The BBC has offered £30,000 and an apology to the Muslim Council of Britain after airing accusations that it encouraged the killing of British troops.
The corporation offered the settlement after a Question Time
panellist accused the council of failing to condemn attacks on British soldiers in Iraq and Afghanistan. Charles Moore, a former editor of The Daily Telegraph
, made the comments on the programme in March during a debate about Islamic protests at a soldiers’ homecoming parade in Luton. He claimed that the council thought it was a “good thing, even an Islamic thing” to kill troops.
The council, an umbrella organisation representing about 500 Islamic bodies in Britain, said that his claims were a “total lie” and threatened the BBC with legal action.
It pointed to a 2007 interview with its secretary-general, Dr Muhammad Abdul Bari, published in a national newspaper, in which he categorically condemned attacks on British soldiers.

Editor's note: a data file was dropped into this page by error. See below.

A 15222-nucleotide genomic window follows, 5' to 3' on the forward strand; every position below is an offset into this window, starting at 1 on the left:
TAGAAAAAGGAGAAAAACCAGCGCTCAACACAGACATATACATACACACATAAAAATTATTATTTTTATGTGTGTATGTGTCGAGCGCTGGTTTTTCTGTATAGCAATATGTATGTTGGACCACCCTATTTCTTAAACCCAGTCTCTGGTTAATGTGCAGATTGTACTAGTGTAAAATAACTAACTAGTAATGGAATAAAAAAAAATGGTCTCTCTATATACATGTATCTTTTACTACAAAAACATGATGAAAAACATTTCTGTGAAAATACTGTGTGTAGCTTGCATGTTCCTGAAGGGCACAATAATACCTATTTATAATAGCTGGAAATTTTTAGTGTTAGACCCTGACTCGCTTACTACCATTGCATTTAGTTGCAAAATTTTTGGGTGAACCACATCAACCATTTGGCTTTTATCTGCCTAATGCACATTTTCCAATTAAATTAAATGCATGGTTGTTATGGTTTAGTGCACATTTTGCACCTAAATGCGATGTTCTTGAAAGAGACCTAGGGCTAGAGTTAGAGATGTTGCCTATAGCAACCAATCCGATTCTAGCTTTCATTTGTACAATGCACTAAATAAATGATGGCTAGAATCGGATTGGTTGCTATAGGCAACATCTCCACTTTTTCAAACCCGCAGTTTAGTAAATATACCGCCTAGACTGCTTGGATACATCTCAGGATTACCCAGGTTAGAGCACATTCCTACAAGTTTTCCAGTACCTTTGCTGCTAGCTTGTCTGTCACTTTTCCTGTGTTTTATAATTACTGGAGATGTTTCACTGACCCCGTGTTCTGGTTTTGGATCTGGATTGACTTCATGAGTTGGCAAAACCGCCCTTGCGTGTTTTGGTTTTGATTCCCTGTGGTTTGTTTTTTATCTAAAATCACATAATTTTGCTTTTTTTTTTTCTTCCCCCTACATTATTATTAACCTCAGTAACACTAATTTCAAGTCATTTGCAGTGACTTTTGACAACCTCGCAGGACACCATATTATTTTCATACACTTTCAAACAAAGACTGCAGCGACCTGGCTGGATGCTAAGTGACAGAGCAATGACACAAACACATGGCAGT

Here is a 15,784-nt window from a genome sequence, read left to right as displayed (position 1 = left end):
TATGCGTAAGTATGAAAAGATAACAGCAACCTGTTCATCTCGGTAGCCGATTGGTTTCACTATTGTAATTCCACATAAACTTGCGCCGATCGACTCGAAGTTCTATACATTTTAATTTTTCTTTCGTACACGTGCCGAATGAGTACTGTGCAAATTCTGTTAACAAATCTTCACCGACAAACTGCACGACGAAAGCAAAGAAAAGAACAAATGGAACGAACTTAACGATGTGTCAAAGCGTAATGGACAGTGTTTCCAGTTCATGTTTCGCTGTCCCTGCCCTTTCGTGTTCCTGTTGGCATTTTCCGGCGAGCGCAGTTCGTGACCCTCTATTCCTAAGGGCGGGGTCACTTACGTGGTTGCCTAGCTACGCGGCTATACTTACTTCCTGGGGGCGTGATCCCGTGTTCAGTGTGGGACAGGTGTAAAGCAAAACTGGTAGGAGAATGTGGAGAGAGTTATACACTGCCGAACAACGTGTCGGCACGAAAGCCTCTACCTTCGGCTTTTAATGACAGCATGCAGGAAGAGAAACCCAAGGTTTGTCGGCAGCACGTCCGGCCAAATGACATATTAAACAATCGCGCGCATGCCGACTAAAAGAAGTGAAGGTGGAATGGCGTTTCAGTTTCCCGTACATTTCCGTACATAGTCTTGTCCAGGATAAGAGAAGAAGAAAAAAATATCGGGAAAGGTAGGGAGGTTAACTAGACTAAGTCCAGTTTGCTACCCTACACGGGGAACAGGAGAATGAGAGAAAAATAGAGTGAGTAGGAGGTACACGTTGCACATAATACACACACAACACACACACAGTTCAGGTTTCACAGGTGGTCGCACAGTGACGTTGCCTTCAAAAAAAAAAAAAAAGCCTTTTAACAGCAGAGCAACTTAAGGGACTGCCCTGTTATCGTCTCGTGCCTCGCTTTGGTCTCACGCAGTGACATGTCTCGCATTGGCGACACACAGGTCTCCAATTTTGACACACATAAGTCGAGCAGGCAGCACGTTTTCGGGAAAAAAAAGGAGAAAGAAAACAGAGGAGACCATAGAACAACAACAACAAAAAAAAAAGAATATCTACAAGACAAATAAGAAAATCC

Last night Dr Bari said: “These kinds of statements are very damaging, and we received many complaints from our Muslim supporters who said they were extremely offended by the comments.
“In fact when a British man called Ken Bigley was kidnapped in Iraq, we sent envoys there to plead for his release. This is accusing us of encouraging terrorism abroad.”
The council’s lawyers are now considering the BBC’s offer.
It is believed that Mr Moore was not consulted over the BBC’s decision to settle.
A BBC spokesman said: "Question Time
is a programme that includes input from a wide range of contributors. On occasion this means that those who are not present don’t get a chance to put their case. This was one of those occasions.”
is filmed one hour before it is broadcast for legal advisers to check its content. No concerns were expressed at the time over Mr Moore’s remarks, which were seen as provocative but not defamatory.